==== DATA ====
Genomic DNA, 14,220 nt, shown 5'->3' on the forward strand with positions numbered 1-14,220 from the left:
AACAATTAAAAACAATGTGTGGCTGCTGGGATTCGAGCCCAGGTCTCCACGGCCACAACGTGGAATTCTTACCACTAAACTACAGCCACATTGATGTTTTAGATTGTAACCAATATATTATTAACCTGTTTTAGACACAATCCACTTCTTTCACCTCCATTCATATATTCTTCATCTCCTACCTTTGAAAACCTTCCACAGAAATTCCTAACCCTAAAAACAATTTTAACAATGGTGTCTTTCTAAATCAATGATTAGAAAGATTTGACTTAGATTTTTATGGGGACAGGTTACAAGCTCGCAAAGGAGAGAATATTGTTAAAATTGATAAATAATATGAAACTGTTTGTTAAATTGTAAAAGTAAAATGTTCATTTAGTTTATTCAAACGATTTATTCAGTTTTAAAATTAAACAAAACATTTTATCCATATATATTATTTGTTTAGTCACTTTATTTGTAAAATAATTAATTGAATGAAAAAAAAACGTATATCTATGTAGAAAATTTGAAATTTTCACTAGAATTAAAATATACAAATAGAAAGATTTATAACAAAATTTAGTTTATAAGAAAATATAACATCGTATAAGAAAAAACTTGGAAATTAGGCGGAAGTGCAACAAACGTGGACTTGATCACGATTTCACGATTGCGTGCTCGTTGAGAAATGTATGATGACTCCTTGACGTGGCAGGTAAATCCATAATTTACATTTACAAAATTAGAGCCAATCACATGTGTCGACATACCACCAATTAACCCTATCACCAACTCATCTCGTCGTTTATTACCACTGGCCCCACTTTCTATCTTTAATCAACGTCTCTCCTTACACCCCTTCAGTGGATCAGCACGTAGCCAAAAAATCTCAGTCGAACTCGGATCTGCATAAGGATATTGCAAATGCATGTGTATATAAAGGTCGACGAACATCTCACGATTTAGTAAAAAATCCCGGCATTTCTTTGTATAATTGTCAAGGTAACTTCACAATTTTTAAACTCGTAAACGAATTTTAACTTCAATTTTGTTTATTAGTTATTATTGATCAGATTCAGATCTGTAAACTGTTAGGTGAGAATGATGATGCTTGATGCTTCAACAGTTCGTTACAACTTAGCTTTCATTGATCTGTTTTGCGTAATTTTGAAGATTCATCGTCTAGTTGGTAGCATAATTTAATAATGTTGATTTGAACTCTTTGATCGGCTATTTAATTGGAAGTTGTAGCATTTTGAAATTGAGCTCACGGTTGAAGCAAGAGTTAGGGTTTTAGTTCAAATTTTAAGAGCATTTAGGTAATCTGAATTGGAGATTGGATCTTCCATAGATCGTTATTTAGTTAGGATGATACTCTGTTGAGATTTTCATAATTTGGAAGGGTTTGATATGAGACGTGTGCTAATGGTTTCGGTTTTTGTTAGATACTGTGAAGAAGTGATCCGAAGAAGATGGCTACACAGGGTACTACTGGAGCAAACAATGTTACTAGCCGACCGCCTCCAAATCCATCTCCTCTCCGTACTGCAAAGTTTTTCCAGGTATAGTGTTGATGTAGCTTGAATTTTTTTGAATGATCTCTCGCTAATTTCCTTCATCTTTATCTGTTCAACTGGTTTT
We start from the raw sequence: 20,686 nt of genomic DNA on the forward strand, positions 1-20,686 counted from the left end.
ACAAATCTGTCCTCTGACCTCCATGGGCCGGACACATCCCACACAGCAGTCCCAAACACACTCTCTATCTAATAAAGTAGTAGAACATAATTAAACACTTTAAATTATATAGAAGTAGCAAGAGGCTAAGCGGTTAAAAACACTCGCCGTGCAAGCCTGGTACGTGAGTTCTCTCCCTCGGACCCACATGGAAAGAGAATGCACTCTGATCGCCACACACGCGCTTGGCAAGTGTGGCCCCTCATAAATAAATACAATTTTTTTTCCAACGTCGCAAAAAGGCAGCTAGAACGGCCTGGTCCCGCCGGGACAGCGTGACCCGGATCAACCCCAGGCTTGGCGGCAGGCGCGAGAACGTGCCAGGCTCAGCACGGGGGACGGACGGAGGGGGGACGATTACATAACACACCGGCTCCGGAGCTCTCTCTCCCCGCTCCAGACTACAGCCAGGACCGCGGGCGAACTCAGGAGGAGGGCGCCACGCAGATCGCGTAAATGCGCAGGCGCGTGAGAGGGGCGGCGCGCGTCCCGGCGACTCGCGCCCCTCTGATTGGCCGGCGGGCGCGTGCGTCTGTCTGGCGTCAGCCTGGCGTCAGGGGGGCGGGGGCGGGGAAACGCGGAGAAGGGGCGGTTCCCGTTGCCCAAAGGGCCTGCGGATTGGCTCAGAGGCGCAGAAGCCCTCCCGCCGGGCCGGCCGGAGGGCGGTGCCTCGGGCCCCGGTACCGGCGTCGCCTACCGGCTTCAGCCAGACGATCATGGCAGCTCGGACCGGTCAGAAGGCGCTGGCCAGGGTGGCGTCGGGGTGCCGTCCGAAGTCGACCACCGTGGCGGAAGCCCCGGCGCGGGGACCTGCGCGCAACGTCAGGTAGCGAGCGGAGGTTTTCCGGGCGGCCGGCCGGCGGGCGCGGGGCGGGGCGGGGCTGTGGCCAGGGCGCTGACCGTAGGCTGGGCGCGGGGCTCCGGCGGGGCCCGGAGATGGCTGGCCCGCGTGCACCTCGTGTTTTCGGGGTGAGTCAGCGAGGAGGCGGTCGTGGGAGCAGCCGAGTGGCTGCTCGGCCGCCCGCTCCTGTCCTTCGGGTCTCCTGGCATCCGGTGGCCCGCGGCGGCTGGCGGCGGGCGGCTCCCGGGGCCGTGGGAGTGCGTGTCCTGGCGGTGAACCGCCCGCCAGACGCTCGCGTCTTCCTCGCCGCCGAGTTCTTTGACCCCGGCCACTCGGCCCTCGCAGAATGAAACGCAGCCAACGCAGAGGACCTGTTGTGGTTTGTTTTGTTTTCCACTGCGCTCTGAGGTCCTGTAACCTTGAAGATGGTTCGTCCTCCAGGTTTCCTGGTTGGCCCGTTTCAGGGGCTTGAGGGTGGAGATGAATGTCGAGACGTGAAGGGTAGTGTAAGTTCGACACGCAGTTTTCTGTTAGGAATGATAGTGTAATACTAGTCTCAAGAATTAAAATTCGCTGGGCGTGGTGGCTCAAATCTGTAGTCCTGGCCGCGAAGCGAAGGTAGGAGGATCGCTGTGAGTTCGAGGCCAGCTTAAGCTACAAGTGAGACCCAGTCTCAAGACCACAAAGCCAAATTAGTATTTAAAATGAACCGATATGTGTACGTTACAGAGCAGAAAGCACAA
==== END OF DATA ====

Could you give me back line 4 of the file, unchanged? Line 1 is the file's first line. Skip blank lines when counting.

ACAAATCTGTCCTCTGACCTCCATGGGCCGGACACATCCCACACAGCAGTCCCAAACACACTCTCTATCTAATAAAGTAGTAGAACATAATTAAACACTTTAAATTATATAGAAGTAGCAAGAGGCTAAGCGGTTAAAAACACTCGCCGTGCAAGCCTGGTACGTGAGTTCTCTCCCTCGGACCCACATGGAAAGAGAATGCACTCTGATCGCCACACACGCGCTTGGCAAGTGTGGCCCCTCATAAATAAATACAATTTTTTTTCCAACGTCGCAAAAAGGCAGCTAGAACGGCCTGGTCCCGCCGGGACAGCGTGACCCGGATCAACCCCAGGCTTGGCGGCAGGCGCGAGAACGTGCCAGGCTCAGCACGGGGGACGGACGGAGGGGGGACGATTACATAACACACCGGCTCCGGAGCTCTCTCTCCCCGCTCCAGACTACAGCCAGGACCGCGGGCGAACTCAGGAGGAGGGCGCCACGCAGATCGCGTAAATGCGCAGGCGCGTGAGAGGGGCGGCGCGCGTCCCGGCGACTCGCGCCCCTCTGATTGGCCGGCGGGCGCGTGCGTCTGTCTGGCGTCAGCCTGGCGTCAGGGGGGCGGGGGCGGGGAAACGCGGAGAAGGGGCGGTTCCCGTTGCCCAAAGGGCCTGCGGATTGGCTCAGAGGCGCAGAAGCCCTCCCGCCGGGCCGGCCGGAGGGCGGTGCCTCGGGCCCCGGTACCGGCGTCGCCTACCGGCTTCAGCCAGACGATCATGGCAGCTCGGACCGGTCAGAAGGCGCTGGCCAGGGTGGCGTCGGGGTGCCGTCCGAAGTCGACCACCGTGGCGGAAGCCCCGGCGCGGGGACCTGCGCGCAACGTCAGGTAGCGAGCGGAGGTTTTCCGGGCGGCCGGCCGGCGGGCGCGGGGCGGGGCGGGGCTGTGGCCAGGGCGCTGACCGTAGGCTGGGCGCGGGGCTCCGGCGGGGCCCGGAGATGGCTGGCCCGCGTGCACCTCGTGTTTTCGGGGTGAGTCAGCGAGGAGGCGGTCGTGGGAGCAGCCGAGTGGCTGCTCGGCCGCCCGCTCCTGTCCTTCGGGTCTCCTGGCATCCGGTGGCCCGCGGCGGCTGGCGGCGGGCGGCTCCCGGGGCCGTGGGAGTGCGTGTCCTGGCGGTGAACCGCCCGCCAGACGCTCGCGTCTTCCTCGCCGCCGAGTTCTTTGACCCCGGCCACTCGGCCCTCGCAGAATGAAACGCAGCCAACGCAGAGGACCTGTTGTGGTTTGTTTTGTTTTCCACTGCGCTCTGAGGTCCTGTAACCTTGAAGATGGTTCGTCCTCCAGGTTTCCTGGTTGGCCCGTTTCAGGGGCTTGAGGGTGGAGATGAATGTCGAGACGTGAAGGGTAGTGTAAGTTCGACACGCAGTTTTCTGTTAGGAATGATAGTGTAATACTAGTCTCAAGAATTAAAATTCGCTGGGCGTGGTGGCTCAAATCTGTAGTCCTGGCCGCGAAGCGAAGGTAGGAGGATCGCTGTGAGTTCGAGGCCAGCTTAAGCTACAAGTGAGACCCAGTCTCAAGACCACAAAGCCAAATTAGTATTTAAAATGAACCGATATGTGTACGTTACAGAGCAGAAAGCACAA